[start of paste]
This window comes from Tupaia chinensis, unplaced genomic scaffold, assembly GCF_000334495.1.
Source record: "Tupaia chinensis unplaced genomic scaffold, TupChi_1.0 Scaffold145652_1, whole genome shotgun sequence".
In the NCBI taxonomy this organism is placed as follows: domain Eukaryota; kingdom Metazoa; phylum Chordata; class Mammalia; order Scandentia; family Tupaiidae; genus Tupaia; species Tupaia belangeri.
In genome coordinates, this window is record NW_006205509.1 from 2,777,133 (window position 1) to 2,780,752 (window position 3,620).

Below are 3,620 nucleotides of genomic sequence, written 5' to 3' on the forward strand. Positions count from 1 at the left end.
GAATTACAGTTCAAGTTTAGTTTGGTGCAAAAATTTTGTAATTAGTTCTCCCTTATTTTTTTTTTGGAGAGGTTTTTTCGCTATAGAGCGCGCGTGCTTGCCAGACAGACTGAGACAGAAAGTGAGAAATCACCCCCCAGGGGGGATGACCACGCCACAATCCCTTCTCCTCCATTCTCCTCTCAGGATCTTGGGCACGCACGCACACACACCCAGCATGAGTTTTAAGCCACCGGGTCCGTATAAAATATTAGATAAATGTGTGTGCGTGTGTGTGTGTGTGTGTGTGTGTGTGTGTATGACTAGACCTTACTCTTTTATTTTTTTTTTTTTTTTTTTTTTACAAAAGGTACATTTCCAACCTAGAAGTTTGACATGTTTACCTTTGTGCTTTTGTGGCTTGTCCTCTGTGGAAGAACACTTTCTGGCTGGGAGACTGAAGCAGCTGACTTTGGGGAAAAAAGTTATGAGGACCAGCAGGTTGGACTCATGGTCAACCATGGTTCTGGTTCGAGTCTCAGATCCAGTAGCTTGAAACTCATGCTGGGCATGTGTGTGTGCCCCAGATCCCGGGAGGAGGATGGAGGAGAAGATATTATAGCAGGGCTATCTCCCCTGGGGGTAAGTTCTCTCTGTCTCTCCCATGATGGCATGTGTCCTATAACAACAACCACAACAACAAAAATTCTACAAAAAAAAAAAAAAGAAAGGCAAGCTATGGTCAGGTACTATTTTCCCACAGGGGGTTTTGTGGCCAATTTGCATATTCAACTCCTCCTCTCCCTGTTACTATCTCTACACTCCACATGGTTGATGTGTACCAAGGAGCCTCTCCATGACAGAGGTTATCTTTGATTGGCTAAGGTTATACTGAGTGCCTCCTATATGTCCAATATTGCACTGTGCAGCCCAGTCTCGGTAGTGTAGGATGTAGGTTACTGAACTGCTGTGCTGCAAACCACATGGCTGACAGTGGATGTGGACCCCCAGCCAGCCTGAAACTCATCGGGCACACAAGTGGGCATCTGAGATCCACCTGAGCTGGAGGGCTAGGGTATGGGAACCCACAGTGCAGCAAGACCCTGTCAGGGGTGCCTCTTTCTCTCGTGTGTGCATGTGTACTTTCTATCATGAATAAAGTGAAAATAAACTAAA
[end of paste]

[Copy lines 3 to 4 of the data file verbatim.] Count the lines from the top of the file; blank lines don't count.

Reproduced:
In the NCBI taxonomy this organism is placed as follows: domain Eukaryota; kingdom Metazoa; phylum Chordata; class Mammalia; order Scandentia; family Tupaiidae; genus Tupaia; species Tupaia belangeri.
In genome coordinates, this window is record NW_006205509.1 from 2,777,133 (window position 1) to 2,780,752 (window position 3,620).